Xerxes I Net Worth

Xerxes I was born in Iran, Iranian, is Persian King. Xerxes I (Xerxes the Great) was the fourth and probably the most famous king of the Archaemenid dynasty of Persia. He inherited the throne from his father Darius I and attained Kinghood without proving himself worthy of it. Xerxes became one of the most widely known rulers in those times due to his keen eye for architecture and some great monuments he built, but he lost war with Greece in 480 BCE, which harmed his credibility as a strong ruler. To fight the Greek forces, he formed some allies and assembled a powerful force, which was considered unbeatable. It was the strongest known force to humans until that time. When his father handed over the throne to him, several nearby states such as Egypt and Babylon were in revolt, but Xerxes managed to crush them. But against the Greek forces, his preparations fell short and in the 480 BCE, he faced defeat. Xerxes later captured the northern Greece for some time, only to lose it again a year later in the battles of Salamis and Plataea.
Xerxes I is a member of Historical Personalities

Age, Biography and Wiki

Who is it? Persian King
Birth Place Iran, Iranian
Died On August 465 BC (aged 53 or 54)\nPersia
Reign 486–465 BC
Coronation October 486 BC
Predecessor Darius I
Successor Artaxerxes I
Burial Persia
Spouse Amestris, Vashti and Queen Esther
Issue Darius Hystaspes Artaxerxes I Arsames Amytis
Dynasty Achaemenid
Father Darius I
Mother Atossa
Religion Zoroastrianism

💰 Net worth: Under Review

Some Xerxes I images



Xerxes is the central character of the Aeschylus play "The Persians." Xerxes is the protagonist of the opera Serse by the German-English Baroque Composer George Frideric Handel. It was first performed in the King's Theatre London on 15 April 1738. The famous aria "Ombra mai fù" opens the opera.


Xerxes (Ahasuerus) is portrayed by Richard Egan in the 1960 film Esther and the King and by Joel Smallbone in the 2013 film, The Book of Esther. In at least one of these films, the events of the Book of Esther are depicted as taking place upon Xerxes' return from Greece.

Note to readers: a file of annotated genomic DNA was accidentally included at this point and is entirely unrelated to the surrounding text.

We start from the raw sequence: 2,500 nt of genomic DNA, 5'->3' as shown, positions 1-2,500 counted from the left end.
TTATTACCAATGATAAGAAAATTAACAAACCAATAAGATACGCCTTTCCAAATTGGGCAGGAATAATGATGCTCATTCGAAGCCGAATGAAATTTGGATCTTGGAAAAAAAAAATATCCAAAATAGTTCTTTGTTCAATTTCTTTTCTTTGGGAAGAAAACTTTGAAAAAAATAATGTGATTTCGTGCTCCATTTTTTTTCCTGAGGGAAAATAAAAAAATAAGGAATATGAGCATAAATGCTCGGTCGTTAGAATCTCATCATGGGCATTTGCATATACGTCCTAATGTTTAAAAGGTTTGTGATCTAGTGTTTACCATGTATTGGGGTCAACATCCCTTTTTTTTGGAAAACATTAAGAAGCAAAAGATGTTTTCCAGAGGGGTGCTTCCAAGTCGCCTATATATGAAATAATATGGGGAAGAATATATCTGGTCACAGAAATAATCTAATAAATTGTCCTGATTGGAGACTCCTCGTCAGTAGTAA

Later generations' fascination with ancient Sparta, particularly the Battle of Thermopylae, has led to Xerxes' portrayal in works of popular culture. He was played by David Farrar in the fictional film The 300 Spartans (1962), where he is portrayed as a cruel, power-crazed despot and an inept commander. He also features prominently in the graphic novel 300 by Frank Miller, as well as the film adaptation 300 (2007) and its sequel 300: Rise of an Empire (2014), as portrayed by Brazilian actor Rodrigo Santoro, in which he is represented as a giant man with androgynous qualities, who claims to be a god-king. This portrayal has attracted controversy, especially in Iran. Ken Davitian plays Xerxes in Meet the Spartans, a parody of the first 300 movie replete with sophomoric humour and deliberate anachronisms.


Gore Vidal, in his historical fiction novel Creation (1981), describes at length the rise of the Achemenids, especially Darius I, and presents the life and death circumstances of Xerxes. Vidal's version of the Persian Wars, which diverges from the orthodoxy of the Greek histories, is told through the invented character of Cyrus Spitama, a half-Greek, half-Persian, and grandson of the prophet Zoroaster. Thanks to his family connection, Cyrus is brought up in the Persian court after the murder of Zoroaster, becoming the boyhood friend of Xerxes, and later a diplomat who is sent to India, and later to Greece, and who is thereby able to gain privileged access to many leading historical figures of the period.


Other works dealing with the Persian Empire or the Biblical story of Esther have also referenced Xerxes, such as the video game Assassin's Creed II and the film One Night with the King (2006), in which Ahasuerus (Xerxes) was portrayed by British actor Luke Goss. He is the leader of the Persian Empire in the video game Civilization II and III (along with Scheherazade), although Civilization IV replaces him with Cyrus the Great and Darius I.


Almost immediately, Xerxes crushed revolts in Egypt and Babylon that had broken out the year before, and appointed his brother Achaemenes as satrap over Egypt. In 484 BC, he outraged the Babylonians by violently confiscating and melting down the golden statue of Bel (Marduk, Merodach), the hands of which the rightful king of Babylon had to clasp each New Year's Day. This sacrilege led the Babylonians to rebel in 484 BC and 482 BC, so that in contemporary Babylonian documents, Xerxes refused his father's title of King of Babylon, being named rather as King of Persia and Media, Great King, King of Kings (Shahanshah) and King of Nations (i.e., of the world). This comes from the Daiva Inscriptions of Xerxes, lines 6–13.